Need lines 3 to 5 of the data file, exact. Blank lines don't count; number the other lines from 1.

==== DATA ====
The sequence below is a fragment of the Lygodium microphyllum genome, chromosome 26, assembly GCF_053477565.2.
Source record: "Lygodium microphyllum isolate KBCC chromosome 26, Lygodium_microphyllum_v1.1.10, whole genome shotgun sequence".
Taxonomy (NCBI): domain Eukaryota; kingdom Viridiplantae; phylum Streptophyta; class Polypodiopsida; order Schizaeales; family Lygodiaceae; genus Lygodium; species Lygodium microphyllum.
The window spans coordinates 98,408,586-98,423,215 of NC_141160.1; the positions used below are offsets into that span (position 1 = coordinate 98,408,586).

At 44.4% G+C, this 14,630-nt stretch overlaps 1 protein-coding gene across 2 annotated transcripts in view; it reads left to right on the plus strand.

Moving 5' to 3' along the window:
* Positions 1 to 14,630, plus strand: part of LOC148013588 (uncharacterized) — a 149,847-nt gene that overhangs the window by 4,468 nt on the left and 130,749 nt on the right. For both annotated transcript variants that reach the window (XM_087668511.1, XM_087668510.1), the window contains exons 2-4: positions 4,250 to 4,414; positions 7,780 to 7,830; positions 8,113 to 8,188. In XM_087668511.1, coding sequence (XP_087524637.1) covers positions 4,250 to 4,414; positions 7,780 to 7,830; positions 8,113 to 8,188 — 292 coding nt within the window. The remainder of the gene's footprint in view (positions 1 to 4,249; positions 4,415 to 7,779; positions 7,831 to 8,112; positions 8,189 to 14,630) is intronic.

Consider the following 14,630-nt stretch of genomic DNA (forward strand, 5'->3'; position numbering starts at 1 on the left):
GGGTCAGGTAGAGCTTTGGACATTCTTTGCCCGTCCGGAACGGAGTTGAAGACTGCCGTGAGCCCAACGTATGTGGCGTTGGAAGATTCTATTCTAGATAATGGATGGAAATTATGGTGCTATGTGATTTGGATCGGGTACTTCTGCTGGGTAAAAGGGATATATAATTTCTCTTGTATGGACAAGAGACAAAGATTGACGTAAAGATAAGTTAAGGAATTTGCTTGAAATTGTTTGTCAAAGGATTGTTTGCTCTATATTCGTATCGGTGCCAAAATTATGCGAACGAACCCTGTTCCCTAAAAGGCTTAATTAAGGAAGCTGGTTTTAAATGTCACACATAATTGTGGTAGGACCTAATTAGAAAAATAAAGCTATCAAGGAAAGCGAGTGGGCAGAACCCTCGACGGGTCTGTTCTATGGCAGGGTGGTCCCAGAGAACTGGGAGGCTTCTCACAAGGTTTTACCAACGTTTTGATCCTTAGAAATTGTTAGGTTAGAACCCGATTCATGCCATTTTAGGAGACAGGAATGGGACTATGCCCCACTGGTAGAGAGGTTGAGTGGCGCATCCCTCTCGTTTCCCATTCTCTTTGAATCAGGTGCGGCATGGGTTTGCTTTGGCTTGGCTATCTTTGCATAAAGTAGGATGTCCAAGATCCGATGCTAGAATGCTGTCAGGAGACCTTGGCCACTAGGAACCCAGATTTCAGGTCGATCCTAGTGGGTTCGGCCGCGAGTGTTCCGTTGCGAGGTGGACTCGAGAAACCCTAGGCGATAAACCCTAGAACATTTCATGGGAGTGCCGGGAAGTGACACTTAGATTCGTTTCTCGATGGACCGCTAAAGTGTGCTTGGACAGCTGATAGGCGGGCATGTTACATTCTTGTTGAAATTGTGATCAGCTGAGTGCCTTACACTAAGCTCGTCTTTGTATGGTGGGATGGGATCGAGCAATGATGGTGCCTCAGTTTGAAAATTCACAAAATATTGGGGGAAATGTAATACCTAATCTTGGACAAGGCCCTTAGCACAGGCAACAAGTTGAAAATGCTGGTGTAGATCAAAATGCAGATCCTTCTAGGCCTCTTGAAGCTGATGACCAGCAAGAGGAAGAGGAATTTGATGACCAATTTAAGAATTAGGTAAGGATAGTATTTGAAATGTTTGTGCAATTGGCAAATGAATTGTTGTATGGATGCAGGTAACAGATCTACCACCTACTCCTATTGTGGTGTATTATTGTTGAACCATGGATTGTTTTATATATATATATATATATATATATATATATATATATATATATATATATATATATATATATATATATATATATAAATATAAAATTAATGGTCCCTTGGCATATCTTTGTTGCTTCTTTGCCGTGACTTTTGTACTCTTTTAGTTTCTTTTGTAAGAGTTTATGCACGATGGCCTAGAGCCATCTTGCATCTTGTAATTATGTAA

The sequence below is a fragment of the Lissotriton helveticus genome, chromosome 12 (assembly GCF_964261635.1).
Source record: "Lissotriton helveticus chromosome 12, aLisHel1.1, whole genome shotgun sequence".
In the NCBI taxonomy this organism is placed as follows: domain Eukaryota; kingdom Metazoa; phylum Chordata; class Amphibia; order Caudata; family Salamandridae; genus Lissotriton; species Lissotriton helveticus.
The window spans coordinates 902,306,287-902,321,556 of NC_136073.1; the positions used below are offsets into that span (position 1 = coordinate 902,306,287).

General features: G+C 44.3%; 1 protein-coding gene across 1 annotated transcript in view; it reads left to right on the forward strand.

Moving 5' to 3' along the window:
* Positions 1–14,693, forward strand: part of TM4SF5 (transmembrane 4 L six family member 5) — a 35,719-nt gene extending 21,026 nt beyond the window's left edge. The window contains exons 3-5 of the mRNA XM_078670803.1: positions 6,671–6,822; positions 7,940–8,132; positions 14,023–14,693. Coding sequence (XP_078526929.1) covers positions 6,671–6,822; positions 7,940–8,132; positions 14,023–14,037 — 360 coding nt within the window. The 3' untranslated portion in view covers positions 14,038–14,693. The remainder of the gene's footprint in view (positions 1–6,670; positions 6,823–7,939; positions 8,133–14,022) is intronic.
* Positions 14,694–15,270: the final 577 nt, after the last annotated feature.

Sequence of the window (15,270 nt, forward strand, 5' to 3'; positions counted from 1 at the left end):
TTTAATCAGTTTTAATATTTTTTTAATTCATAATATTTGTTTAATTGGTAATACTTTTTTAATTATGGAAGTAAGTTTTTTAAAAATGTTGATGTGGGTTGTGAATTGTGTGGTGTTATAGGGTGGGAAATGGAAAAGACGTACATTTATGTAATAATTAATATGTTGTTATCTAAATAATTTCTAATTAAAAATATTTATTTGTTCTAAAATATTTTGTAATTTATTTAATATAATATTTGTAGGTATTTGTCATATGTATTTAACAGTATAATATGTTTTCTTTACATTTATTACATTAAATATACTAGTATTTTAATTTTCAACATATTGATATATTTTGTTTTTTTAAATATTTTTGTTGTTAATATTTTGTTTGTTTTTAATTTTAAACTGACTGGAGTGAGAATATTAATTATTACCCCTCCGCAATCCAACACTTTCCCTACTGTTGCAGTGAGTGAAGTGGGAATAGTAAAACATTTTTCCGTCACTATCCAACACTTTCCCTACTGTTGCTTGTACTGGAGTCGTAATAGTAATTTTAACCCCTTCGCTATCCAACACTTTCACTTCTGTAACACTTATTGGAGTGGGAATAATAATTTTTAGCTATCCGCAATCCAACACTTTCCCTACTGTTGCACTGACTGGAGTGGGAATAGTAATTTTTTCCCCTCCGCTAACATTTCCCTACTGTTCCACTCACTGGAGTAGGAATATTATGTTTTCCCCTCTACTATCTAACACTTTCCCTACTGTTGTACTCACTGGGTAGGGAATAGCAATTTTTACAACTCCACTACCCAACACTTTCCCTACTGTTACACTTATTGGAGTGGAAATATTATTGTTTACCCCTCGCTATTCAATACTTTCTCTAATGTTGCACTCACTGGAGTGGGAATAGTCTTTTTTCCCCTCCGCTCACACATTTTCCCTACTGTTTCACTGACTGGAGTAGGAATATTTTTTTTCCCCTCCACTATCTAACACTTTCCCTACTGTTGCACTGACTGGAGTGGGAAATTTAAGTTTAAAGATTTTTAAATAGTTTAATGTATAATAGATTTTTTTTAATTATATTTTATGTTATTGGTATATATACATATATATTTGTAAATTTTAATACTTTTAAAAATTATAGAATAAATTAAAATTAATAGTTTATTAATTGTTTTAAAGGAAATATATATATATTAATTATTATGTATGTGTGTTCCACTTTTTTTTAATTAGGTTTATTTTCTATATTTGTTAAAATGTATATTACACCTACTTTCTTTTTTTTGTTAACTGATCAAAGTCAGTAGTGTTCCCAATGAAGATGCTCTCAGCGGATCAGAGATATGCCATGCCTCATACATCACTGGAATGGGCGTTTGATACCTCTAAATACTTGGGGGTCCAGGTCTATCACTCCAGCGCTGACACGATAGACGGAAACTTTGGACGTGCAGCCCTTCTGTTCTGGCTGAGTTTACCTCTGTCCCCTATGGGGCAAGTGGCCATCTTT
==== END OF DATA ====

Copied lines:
Taxonomy (NCBI): domain Eukaryota; kingdom Viridiplantae; phylum Streptophyta; class Polypodiopsida; order Schizaeales; family Lygodiaceae; genus Lygodium; species Lygodium microphyllum.
The window spans coordinates 98,408,586-98,423,215 of NC_141160.1; the positions used below are offsets into that span (position 1 = coordinate 98,408,586).

At 44.4% G+C, this 14,630-nt stretch overlaps 1 protein-coding gene across 2 annotated transcripts in view; it reads left to right on the plus strand.